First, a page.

Thirteen additional markers were identified in public databases to comprise a set of 20 microsatellites spanning the candidate interval (table 1; marker 20 was included to confirm that D8S1816 defined the distal boundary). The largest gap (1.7 cM) was between markers 15 and 16. We compared the average homozygosity of markers in the candidate interval with genomewide or “background” homozygosity. All individuals were genotyped for the 20 candidate interval markers and 57 genome scan markers that were about 50 cM or greater apart and not on chromosome 8. Five recently recruited patients from Poland were not genotyped for markers outside the candidate interval. In order to obtain less biased estimates, the average homozygosity of a subset of 33 of the 44 patients (one sibling from each of 11 ASPs, the two distantly related cousins of an ASP, and 20 other patients without an affected sibling) was compared with those of a set of 38 controls. The average homozygosity of the 20 candidate interval markers was 0.75 or greater for one third (12/33) of the patients compared with none of the controls (this was anticipated because of ascertainment of an increased proportion of inbred patients with this rare recessive disease). The average homozygosity for the patients and controls for each marker is given in table 1. Fig 3 shows that there was no apparent correlation between average homozygosity of the candidate interval and background homozygosity for 57 genome scan markers. This was not unexpected as the mean heterozygosity of offspring of, for example, first cousins would be decreased by only 1/16, an amount hardly detectable by averaging over a small sample of unlinked markers. However, inbreeding would be detected as long homozygous chromosomal segments.20,21
We calculated two point lod scores between the disease locus and the 20 markers in the candidate interval in 12 families (see table 1). Recombination was detected proximally for markers 1 (D8S532) and 2 (D8S268), and distally for marker 18 (D8S285). Recombination with marker 20 (D8S166) was inferred because the maximum lod score was at a recombination fraction of 0.018. For multipoint analysis of the candidate interval, we used a sliding window analysis of six consecutive markers. A maximum multipoint lod score of 10.61 was found in the first window at marker 5 (D8S519). The next largest multipoint lod score was 9.94 located at marker 8 (D8S589) at the end of the third sliding window. Thus, the disease locus is linked to the entire candidate interval with the exception of recombination with markers 1, 2, 18, and 20.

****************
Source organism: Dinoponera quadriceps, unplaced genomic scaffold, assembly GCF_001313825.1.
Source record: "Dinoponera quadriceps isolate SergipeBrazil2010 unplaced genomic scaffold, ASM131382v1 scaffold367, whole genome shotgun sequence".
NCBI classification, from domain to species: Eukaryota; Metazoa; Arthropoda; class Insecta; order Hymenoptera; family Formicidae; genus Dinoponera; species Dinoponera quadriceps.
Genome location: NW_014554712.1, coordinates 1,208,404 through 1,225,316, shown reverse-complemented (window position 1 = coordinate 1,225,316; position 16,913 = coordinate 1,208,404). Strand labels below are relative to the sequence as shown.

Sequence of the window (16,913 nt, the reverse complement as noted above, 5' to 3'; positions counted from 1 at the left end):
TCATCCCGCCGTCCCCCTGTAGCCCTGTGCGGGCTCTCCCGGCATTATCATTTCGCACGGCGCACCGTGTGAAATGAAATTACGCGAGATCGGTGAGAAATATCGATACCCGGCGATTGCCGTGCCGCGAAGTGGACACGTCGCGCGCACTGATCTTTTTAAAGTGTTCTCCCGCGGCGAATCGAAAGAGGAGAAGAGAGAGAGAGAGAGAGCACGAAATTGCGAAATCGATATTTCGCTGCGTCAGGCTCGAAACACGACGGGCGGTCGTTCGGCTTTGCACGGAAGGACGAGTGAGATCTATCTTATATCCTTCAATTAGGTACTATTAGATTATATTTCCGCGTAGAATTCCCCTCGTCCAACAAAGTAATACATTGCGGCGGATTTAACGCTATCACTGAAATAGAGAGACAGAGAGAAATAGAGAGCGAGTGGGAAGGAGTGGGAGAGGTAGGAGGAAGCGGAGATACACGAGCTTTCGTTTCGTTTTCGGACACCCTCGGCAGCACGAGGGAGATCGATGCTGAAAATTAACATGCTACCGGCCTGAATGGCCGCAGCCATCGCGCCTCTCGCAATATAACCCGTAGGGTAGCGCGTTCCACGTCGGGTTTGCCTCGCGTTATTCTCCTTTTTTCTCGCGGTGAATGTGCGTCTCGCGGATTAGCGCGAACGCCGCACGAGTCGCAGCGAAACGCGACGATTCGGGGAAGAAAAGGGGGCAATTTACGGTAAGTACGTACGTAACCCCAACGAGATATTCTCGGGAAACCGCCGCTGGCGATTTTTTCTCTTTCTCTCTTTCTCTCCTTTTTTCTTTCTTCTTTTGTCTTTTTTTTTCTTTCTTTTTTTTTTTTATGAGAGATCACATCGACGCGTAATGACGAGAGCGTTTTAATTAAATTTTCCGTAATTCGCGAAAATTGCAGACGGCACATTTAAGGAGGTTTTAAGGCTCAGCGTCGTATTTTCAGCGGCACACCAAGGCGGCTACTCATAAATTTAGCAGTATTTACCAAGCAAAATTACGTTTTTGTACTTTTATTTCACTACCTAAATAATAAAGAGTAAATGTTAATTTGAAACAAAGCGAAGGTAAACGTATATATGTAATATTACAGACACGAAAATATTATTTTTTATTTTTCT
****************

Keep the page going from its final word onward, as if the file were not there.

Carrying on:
For 15 consecutive markers from D8S1051 to D8S2332, the genotypes of affected siblings with MPS IIIC were identical in state. This interval spans 8.3 cM (16 Mbp) in the pericentromeric region of chromosome 8, and contains 72 identified genes and open reading frames. Some of these genes encode proteins with predicted multiple transmembrane domains, consistent with the previous finding that GNAT is an integral membrane protein. Others contain conserved amino acid motifs common for the enzymes from the acetyltransferase family, PF00583. These data will be further used for identification of the GNAT gene by an integrative biology approach, which combines information about the gene position with biochemical data and clues about its intracellular localisation and biological function. The mapping of the MPS IIIC locus is an important step toward understanding this severe disorder. Further progress in linkage mapping may be made by obtaining additional pedigree information and by sampling relatives of the single patients, of whom 12 of the 18 had low homozygosity in the candidate interval, the average ranging from 0.53 down to 0.20. In addition, sampling the parents of all the patients would facilitate determination of haplotypes for subsequent fine mapping. Narrowing the candidate interval might be accomplished by searching the 16 Mbp region for additional polymorphisms to reduce the distal gap and detect crossovers.
The authors thank the patients and their families for participating in our study. We also acknowledge N Gusina, J Clarke, and T Rupar for providing cell lines from MPS IIIC patients; D Frappier for help in interpreting genotyping experiments; D Labuda for helpful advice; N Roslin for assistance in evaluating the genomewide scan data; M Fishelson and D Geiger for help with SUPERLINK and for providing the updated executable code for version 1.4; and L Gallant for help in preparing the manuscript. This work was supported by operating grants from the Sanfilippo Children’s Research Foundation, Canadian Institutes of Health Research (CIHR) MT-38107 to AV Pshezhetsky and the Canadian Networks of Centres of Excellence Program (The Canadian Genetic Diseases Network; CGDN) and the Mathematics of Information Technology and Complex system to K Morgan, and by an equipment grant from the Canadian Foundation for Innovation to AV Pshezhetsky. J Ausseil acknowledges postdoctoral fellowships from Vaincre les Maladies Lysosomales and Fondation de l’Hôpital Sainte-Justine, and JC Loredo-Osti acknowledges CGDN and a CIHR Strategic Training Program Grant for postdoctoral support. TJ Hudson is a CIHR Investigator, and AV Pshezhetsky is a National Investigator of the Fonds de la Recherche en Santé du Québec.
The first two authors contributed equally to this work, and the last two authors share senior authorship.
Conflict of interest: none declared